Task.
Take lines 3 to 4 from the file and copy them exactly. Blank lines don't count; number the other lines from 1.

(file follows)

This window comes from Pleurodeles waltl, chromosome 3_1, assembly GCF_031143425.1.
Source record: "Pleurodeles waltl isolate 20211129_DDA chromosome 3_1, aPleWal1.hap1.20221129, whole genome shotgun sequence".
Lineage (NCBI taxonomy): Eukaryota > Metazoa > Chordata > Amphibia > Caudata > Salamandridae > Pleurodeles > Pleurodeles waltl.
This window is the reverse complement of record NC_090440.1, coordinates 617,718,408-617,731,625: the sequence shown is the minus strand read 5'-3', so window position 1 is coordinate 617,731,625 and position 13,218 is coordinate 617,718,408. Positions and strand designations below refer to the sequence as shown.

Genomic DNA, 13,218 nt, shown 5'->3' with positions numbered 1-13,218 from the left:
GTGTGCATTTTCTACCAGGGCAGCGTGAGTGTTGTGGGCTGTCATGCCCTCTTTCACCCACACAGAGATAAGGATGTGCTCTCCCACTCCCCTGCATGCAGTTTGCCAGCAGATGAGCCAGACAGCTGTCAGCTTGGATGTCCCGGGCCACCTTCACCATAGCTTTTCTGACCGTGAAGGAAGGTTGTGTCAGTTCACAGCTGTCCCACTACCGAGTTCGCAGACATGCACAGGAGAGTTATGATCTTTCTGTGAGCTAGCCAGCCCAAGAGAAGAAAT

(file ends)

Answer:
Lineage (NCBI taxonomy): Eukaryota > Metazoa > Chordata > Amphibia > Caudata > Salamandridae > Pleurodeles > Pleurodeles waltl.
This window is the reverse complement of record NC_090440.1, coordinates 617,718,408-617,731,625: the sequence shown is the minus strand read 5'-3', so window position 1 is coordinate 617,731,625 and position 13,218 is coordinate 617,718,408. Positions and strand designations below refer to the sequence as shown.